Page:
By D. Masaro, Celebrating Mealtime: Importance of Healthy and Whole Foods
No one can refute the fact that the foods we eat are vital to our physical, emotional and spiritual well-being. What we put into our bodies can either heal or harm us in many ways, concluding that the quality of our food very much determines the quality of our lives. Anne-Marie Fryer Wiboltt writes in Cooking for the Love of the World that “a diet of wholesome, locally grown seasonal foods lays a foundation for clear, open, and living thinking, a healthy inner life of feeling, and a strong will to fulfill our life’s task and purposes.
A strong flexible body with a healthy inner life is the chalice and instrument for true listening and receiving of soul/spirit wisdom.” When considering what snacks shall be prepared in the kindergarten class, one must pay careful attention to which foods should be incorporated and which foods should be avoided. One must, of course, also pay attention to the individual needs of each child and take into consideration sensitivities and allergies. Organically and biodynamically grown foods should be used whenever available to avoid ingesting foods that have been grown or treated with pesticides, insecticides and other harmful chemicals, foods that have been genetically modified, and foods that come from animals that have been given antibiotics, hormones and other growth enhancing drugs. Whole foods as opposed to processed foods and foods free of preservatives are also more beneficial.
In A Guide to Child Health, Michaela Glockler, MD recommends including the following foods in a child’s diet: cow’s milk and other dairy products, grains, fruits, and vegetables, as well as eggs, meat and fish. She also suggests the ever important factor that food be appetizing to a child and that special attention be paid to the preparation of food itself. Snack time should be an enjoyable time and not one dreaded by the children due to unsavory foods. Other foods that should be limited or avoided by children may include processed foods, margarine and hard fats, high fiber foods, processed sugars and sweeteners, and excessive salt. According to Rudolf Steiner, potatoes and bananas should be limited, and according to Joan Salter, nightshades should be avoided as well.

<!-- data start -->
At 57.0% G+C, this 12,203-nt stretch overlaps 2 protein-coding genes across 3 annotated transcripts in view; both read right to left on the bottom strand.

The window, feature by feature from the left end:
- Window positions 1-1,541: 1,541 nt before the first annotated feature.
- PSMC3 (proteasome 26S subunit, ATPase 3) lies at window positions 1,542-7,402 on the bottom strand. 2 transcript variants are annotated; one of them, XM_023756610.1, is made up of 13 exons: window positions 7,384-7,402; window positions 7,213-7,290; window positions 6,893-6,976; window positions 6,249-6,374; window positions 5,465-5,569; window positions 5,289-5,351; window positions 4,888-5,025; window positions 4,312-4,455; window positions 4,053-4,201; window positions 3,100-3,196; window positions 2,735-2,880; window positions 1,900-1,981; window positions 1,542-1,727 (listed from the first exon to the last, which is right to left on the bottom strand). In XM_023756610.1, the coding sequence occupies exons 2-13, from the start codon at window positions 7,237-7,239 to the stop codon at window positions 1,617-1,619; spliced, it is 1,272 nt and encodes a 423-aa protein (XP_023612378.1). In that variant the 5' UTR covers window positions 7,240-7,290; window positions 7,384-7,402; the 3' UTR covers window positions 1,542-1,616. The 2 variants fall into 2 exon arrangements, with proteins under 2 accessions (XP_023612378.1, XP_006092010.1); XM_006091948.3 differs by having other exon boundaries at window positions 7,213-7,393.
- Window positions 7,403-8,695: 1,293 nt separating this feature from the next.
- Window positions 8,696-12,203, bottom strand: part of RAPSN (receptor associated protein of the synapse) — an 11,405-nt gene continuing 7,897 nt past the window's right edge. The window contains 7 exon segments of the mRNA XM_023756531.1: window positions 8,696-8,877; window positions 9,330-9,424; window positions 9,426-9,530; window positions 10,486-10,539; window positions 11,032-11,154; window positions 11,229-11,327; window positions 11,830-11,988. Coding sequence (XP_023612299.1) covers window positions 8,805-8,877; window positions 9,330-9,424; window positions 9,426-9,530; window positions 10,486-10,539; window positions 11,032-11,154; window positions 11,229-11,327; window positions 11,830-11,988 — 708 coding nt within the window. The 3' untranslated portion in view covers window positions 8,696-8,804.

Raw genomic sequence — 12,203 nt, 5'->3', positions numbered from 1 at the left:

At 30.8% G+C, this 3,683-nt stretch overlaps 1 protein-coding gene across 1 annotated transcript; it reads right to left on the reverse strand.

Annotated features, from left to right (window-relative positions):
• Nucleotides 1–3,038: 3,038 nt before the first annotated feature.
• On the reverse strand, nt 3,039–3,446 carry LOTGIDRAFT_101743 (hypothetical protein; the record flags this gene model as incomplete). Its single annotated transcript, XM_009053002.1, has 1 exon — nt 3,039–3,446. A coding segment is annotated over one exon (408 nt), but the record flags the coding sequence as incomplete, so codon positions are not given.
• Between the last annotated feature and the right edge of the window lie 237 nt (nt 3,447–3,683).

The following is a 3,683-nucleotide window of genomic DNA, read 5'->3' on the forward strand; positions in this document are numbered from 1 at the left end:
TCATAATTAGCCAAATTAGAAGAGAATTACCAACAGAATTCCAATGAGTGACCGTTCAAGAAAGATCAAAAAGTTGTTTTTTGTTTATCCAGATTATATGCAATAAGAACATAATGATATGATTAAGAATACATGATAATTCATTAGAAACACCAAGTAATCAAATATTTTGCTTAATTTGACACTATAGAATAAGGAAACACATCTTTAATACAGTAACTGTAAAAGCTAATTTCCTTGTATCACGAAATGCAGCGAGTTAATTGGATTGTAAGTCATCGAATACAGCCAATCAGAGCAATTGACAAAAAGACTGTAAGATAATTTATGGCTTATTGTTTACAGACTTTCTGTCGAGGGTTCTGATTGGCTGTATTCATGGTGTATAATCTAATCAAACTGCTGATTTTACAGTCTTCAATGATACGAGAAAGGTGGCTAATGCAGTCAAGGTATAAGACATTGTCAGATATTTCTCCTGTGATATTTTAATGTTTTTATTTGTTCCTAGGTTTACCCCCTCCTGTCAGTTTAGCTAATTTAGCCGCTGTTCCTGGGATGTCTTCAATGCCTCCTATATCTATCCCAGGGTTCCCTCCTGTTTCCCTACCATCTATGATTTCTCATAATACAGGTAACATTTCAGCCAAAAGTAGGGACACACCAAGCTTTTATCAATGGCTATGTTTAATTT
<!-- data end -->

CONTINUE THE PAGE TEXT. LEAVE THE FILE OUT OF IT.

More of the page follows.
It is however, important to take these statements and suggestions as recommendations and not as law. Each school and teacher will individually need to establish what is most feasible for them in terms of availability, financial feasibility, and parental requests. Most importantly the preparation and eating of food should be a joyous process and experience for both child and teacher, for it is in this happy and healthy sharing of mealtime that the child will be best served.
Daniela Masaro is a certified Waldorf Early Childhood Educator and a freelance writer from Toronto, Canada.
Works Cited Blanning, Adam MD “Sensory Nutrition” Unknown Source Cowan, Thomas S. MD. with with Sally Fallon and Jaimen McMillan The Fourfold Path to Healing New Trends Publishing Inc. (2004) Darian, Shea Seven Times the Sun Gilead Press (2001) Fryer Wiboltt, Anne-Marie Cooking for the Love of the World Benson, NC Goldenstone Press (2008) Glockler, Michael MD A Guide to Child Health Floris Books (1990) Hildreth, Lisa and Valens, Jo The Waldorf Kindergarten Snack Book Bellpond Books (2006) Salter, Joan The Incarnating Child Hawthorn Press (1987) Daniela Masaro is a certified Waldorf Early Childhood Educator and a freelance writer from Toronto, Canada.